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Tommy Joe Martins Eyeing More Short Track Events After Competing in All American 400

Tommy Joe Martins was frustrated by a fueling issue, which ruined a possible top-10 run in the All American 400. But he had fun, and is looking to run more local short track events in the near future.


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Tommy Joe Martins, the co-owner and general manager for Alpha Prime Racing in the NASCAR Xfinity Series, was a surprise entrant in this past weekend's ASA STARS National Tour All American 400 at Nashville Fairgrounds Speedway. Martins calls the All American 400 entry a passion project, and says that the effort came together really last minute.

"We kind of put this deal together a little more last minute, but it was kind of a pet project of my dad and the former Martin's Motorsports co-owner Rodney Reisen," Martins explained in an exclusive interview with Racing America. "They were kind of putting this thing together slowly over the course of time and going, 'hey, we really wanna try to run some late model races this year.' It was just a fun thing and we kind of jumped off in the deep end there at the All American."

While it was surprising to see Martins pop up on the entry list, the driver hopes to moonlight in some more regional short track events in the No. 44 entry in the near future.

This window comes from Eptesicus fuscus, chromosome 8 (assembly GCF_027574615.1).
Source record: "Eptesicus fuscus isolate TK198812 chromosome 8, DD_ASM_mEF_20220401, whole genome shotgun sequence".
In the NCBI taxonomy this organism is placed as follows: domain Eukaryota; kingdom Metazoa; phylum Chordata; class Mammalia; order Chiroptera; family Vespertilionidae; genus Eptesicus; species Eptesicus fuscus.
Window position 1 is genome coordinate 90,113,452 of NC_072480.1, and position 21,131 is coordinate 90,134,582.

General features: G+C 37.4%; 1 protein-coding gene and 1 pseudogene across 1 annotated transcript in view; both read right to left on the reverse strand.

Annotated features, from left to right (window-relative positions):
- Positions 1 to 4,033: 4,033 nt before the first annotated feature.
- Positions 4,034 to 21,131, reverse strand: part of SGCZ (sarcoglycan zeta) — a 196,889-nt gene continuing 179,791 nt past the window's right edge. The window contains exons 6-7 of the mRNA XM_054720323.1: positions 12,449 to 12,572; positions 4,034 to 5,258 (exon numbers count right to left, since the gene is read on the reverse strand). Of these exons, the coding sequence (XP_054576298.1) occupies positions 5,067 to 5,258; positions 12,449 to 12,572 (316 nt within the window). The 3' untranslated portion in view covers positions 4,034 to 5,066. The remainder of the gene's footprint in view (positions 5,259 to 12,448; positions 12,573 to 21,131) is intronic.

"I wanna go run some CARS Tour stuff," Martins said. "We're really lucky. We've been able to partner with Derek Peebles and we kind of had Alpha Prime Development working down there, and we ran a car and the CARS Tour stuff a little bit this year. So I think there's an opportunity for that where I can maybe hop in that car and have some fun with it. Go run some of these really cool places around here, like Tri-County or, uh, you know, maybe even that Wilkesboro race over there."

Martins continued by saying, "I would say, a mix of some late model stock stuff here in the local area over in the Carolinas and Virginia and all that. With the Super races, you know, we're gonna cherry-pick it. We'll probably go down there to Pensacola, Mobile, and maybe to Cordele where they run the big race to kick off the year and the Winchester 400. Some of those bigger events, those are things that I wanna go do and I would see myself doing some stuff like that as we try to develop that car over the course of the year."